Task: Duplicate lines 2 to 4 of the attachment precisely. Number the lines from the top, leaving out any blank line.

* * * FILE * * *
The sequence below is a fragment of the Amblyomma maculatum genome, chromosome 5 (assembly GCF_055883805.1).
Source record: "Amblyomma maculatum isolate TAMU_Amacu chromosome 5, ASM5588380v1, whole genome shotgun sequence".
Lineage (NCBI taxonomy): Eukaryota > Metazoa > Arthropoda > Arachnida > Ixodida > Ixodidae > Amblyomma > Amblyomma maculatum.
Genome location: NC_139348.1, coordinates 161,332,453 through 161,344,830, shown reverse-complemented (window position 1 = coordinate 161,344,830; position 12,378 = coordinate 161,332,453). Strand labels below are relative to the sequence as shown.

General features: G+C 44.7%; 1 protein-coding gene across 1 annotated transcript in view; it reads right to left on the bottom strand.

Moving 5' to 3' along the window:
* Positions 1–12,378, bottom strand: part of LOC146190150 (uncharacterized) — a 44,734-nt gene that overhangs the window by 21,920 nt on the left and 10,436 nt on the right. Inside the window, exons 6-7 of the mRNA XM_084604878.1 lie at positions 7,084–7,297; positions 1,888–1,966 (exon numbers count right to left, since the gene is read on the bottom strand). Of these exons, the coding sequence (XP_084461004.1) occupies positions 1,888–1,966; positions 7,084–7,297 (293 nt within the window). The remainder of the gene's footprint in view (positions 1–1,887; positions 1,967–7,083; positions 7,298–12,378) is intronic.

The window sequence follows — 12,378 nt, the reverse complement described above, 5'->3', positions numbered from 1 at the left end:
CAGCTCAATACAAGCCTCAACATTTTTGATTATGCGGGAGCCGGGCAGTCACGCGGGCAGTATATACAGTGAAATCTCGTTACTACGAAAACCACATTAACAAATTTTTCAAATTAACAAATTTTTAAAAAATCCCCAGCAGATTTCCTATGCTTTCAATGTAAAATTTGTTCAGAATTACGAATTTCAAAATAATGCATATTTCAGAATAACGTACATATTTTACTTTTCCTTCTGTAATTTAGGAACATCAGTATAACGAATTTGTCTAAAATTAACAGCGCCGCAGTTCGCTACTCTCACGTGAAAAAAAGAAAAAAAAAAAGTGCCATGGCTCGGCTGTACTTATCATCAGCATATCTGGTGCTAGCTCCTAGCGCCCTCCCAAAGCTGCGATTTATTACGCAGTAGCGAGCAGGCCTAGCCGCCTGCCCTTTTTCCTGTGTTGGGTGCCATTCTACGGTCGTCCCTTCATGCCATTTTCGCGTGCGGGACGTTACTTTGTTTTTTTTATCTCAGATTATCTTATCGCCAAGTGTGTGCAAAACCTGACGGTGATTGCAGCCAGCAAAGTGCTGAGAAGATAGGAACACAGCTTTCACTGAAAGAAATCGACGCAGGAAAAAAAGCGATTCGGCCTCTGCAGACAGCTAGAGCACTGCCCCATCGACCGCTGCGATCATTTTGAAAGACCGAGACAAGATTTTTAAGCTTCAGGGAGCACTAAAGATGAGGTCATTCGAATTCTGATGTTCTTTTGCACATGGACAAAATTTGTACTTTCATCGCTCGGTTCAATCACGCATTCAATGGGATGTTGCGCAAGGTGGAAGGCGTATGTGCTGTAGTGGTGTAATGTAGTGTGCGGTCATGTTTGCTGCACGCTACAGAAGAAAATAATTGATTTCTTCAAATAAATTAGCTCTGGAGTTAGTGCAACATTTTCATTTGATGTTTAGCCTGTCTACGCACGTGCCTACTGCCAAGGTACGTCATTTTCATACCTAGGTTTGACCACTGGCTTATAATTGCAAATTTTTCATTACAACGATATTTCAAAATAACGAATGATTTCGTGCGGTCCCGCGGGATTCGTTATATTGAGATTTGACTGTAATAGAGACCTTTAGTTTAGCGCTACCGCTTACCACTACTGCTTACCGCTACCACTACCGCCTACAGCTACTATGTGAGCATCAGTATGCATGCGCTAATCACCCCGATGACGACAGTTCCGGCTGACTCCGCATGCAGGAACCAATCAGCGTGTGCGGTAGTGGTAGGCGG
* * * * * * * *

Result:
Source record: "Amblyomma maculatum isolate TAMU_Amacu chromosome 5, ASM5588380v1, whole genome shotgun sequence".
Lineage (NCBI taxonomy): Eukaryota > Metazoa > Arthropoda > Arachnida > Ixodida > Ixodidae > Amblyomma > Amblyomma maculatum.
Genome location: NC_139348.1, coordinates 161,332,453 through 161,344,830, shown reverse-complemented (window position 1 = coordinate 161,344,830; position 12,378 = coordinate 161,332,453). Strand labels below are relative to the sequence as shown.